“Don’t hate me, I just gave you a message. What will it profit Kamba community to support Kalonzo for presidency and lose? We must agree to unite and work with Raila in order to beat Ruto. Mutua, Kibwana and Kalonzo should come to a negotiating table with Raila and agree on a compromise candidate.”

Suna East MP Junet Mohammed who also spoke at the burial took issue with Maraga for recommending the impeachment of President Kenyatta. 

“Maraga is saying the president should be impeached by the same Parliament which he recently, before retiring, termed as unconstitutional. Unconstitutional Parliament can’t impeach a president,” Mohammed said.

Mutua steered clear of 2022 succession debate, he instead called for prudence in government expenditure. 

“The government must learn to live within its means. We must stop the culture of having to borrow in order to finance operations. We must as a country be efficient in budgeting,” Dr Mutua said.

Recorded message

Kibwana, whose recorded message was played to the mourners, eulogised the late Ndile as a humble achiever whose works will not be forgotten. Kibwezi West MP Patrick Musimba mourned Ndile as a great and brave patriot who left deep imprints on the sands of time.

Kalembe’s widow Magdalene, together with her children, mourned their father for his commitment to family.  At the burial, Raila and Kalonzo told the church off for meddling in BBI politics.

“I am Christian but I beg the church to let us do our politics, let the church do its biblical work, and let the reggae continue. Don’t tell us what to do,” said Kalonzo.

He claimed that it was not the first time the clergy were challenging a review of the constitution: “They did the same in 2010 and Kenyans passed it, nevertheless.” -  Stephen Nzioka & Erastus Mulwa, The Standard

Boda boda riders and their passengers in Kampala. Photo The Observer


Uganda’s motorcycle taxis riders threaten to derail the country’s fight against HIV because of risky sexual behaviours, including sex with clients in lieu of payment, according to a new study.

At least 12% of a sample of 281 commercial riders, a common informal job known as boda boda and dominated by young men, admitted to engaging in transactional sex with customers who failed to pay their fares; 65.7% reported having had sex with more than one partner in the past 12 months; and 23% had had multiple partners in the same period, with 57.1% reporting that they did not use a condom at all in the six months prior to the survey, conducted by Makerere University College of Education and External Studies (CEES).

“Engaging with multiple sexual partners is a high-risk sexual behaviour, especially in the absence of condom use. It leads to sexually transmitted diseases like HIV, and unwanted pregnancies,” said Lillian Mbabazi, a researcher at CEES, presenting the research findings at a workshop in the capital, Kampala, last week.

“It shows a need to educate young Ugandans to understand unsafe and irresponsible sexual behaviour.”

The study was conducted in the districts of Wakiso and Namayingo.

“The revelation from this study, that customers who can’t afford to pay their service freely offer sex and a high proportion are actually engaging in risky sexual behaviours with multiple partners without a condom, is concerning,” Daniel Byabakama, head of HIV prevention at the Uganda Aids Commission (UAC), said.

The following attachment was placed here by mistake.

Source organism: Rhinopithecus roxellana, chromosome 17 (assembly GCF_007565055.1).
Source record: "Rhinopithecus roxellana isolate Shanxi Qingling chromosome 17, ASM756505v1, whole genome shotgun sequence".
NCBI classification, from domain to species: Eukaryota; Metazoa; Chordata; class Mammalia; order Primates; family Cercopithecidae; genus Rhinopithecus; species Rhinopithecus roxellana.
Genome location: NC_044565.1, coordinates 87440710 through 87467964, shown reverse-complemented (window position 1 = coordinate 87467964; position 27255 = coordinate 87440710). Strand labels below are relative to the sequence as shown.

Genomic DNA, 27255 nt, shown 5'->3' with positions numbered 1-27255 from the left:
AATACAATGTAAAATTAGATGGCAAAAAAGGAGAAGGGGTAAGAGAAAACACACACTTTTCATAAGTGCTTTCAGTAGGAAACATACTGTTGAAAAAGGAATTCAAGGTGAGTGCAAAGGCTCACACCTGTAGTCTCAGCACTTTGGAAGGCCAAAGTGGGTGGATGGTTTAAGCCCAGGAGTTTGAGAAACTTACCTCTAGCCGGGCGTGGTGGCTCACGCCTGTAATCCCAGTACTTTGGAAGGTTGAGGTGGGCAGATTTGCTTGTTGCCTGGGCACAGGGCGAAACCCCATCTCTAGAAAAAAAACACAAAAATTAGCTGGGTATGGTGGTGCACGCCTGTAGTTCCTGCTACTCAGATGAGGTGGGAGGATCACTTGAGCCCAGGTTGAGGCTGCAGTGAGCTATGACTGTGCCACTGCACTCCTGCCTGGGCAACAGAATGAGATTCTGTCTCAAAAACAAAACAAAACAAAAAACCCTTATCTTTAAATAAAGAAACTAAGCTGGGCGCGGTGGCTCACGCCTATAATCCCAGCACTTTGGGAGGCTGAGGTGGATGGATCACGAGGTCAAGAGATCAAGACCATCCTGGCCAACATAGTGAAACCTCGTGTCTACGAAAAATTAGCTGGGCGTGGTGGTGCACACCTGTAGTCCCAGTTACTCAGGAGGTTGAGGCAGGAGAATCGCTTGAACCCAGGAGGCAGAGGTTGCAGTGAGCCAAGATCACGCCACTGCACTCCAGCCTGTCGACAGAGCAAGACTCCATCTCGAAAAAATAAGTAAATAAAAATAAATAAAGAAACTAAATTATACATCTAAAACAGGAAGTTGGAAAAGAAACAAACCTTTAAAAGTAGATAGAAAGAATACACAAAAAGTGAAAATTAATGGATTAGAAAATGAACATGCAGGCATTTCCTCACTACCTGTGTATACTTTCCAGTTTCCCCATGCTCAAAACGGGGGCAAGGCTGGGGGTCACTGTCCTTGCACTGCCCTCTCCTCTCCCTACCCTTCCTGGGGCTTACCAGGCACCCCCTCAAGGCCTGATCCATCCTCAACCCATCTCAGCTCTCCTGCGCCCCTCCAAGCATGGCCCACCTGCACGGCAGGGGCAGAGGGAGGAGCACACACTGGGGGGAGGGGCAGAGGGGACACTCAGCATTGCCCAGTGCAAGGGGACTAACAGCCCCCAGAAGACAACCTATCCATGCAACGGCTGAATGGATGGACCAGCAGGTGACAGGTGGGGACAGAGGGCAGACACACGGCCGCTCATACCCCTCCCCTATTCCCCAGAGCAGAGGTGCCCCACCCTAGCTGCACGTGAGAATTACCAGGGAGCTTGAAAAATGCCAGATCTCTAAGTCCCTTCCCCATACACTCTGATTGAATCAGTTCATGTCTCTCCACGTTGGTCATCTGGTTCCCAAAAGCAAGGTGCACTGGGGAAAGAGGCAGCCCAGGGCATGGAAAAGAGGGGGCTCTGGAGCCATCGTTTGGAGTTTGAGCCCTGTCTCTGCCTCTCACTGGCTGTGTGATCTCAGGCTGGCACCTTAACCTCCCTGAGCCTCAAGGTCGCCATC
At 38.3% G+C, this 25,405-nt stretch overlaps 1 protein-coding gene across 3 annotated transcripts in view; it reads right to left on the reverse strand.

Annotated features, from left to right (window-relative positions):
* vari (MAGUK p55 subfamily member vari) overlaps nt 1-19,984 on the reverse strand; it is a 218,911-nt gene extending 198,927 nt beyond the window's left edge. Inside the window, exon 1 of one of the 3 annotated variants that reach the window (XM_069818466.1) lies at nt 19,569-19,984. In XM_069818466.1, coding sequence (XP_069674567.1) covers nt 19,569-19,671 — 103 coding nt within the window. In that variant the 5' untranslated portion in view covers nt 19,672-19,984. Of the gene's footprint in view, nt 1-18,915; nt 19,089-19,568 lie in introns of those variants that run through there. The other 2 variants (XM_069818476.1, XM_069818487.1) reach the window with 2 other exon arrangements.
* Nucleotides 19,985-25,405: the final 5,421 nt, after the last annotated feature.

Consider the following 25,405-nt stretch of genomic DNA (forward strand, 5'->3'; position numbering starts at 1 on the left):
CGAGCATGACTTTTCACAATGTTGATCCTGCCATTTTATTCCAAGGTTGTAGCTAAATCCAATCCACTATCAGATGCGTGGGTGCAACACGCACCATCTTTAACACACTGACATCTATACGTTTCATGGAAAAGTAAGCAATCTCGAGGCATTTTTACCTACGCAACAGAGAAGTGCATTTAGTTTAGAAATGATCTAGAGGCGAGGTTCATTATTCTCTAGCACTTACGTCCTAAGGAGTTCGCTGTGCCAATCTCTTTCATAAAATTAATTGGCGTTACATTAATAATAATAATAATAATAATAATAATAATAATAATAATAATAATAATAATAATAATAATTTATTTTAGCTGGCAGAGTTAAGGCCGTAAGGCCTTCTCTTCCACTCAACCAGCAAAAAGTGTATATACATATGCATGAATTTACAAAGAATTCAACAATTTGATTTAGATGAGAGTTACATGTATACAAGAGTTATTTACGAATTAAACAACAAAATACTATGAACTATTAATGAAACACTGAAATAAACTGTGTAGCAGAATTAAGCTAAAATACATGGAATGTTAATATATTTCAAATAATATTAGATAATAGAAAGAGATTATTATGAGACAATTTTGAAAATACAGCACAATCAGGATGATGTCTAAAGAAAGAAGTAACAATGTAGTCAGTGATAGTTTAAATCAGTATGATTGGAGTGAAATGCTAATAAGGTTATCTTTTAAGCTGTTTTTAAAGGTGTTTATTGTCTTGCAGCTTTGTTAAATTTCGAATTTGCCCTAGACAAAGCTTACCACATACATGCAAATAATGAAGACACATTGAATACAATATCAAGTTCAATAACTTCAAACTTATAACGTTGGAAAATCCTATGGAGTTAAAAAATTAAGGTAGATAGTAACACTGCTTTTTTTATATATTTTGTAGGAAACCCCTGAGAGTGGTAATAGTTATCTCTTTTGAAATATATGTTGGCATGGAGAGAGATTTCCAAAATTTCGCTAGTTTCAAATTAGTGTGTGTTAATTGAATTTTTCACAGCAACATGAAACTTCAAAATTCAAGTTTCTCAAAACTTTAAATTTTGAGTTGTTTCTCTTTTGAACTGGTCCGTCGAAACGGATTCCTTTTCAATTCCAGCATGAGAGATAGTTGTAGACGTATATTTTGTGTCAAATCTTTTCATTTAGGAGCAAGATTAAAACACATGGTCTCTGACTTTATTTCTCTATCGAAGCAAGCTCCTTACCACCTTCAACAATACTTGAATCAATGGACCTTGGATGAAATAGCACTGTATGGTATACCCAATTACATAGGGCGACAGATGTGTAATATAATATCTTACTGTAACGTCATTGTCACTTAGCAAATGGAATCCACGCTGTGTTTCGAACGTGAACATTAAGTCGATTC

“The HIV infections will definitely go up. The boda bodas need to know that HIV is still real and people are still contracting the virus,” he said. Uganda has a 5.6% HIV prevalence rate.

“This study is a wakeup call that if we keep on scaling down the targeting of these boda bodas as a high priority, then we may end up in shock,” said Byabakama.

“We should continue prioritising them, helping them and offering HIV prevention services, such as free condoms, so that they don’t contract or transmit the virus.” Some of the boda boda riders in Wakiso said transactional sex and multiple sexual partners were occupational risks.

“What do you expect me to do with a client who can’t afford to pay the fee and offers you sex instead?” said Patrick*, a boda boda rider at Kyaliwajjala. “I can’t just let her go free. Of course I will have sex with her in exchange.”

“Some of these clients are just stubborn and tempt us. The ladies intentionally refuse to pay and offer you a sex deal. If you are interested, you fall and go for it,” said Joseph*. “Of course, most of the time you might not be having a condom. You end up having live [unprotected] sex.”

Byabakama said it was a worrying picture: “We are seeing resurgence of bad sexual behaviours among this group, they are having sex with multiple sexual partners, they don’t first test for HIV, and a good number of them don’t use condoms. This is worrying.

“They don’t care about avoiding HIV because they think there are ARVs [antiretrovirals]. It’s a misconception. We continue to encourage them to practise HIV prevention measures as we have always taught them. We need to rekindle and reinvigorate the campaign.”

Paul Birevu Muyinda, deputy principal at CEES, said the “nomadic” industry was booming and employed more than 50% of people aged 18-35 in the east African country, but riders face myriad health risks.

“The solution is to organise and bring order to the industry. Make it a safe and gainful industry and provide continuous professional training aimed at bringing positive behavioural change,” said Muyinda.

“These project findings will go a long way in helping the government to develop scientifically proven evidence-based interventions aimed at influencing behavioural change of boda boda riders in Uganda,” said James Katunguka, road safety officer at the ministry of Works and Transport. - via The Observer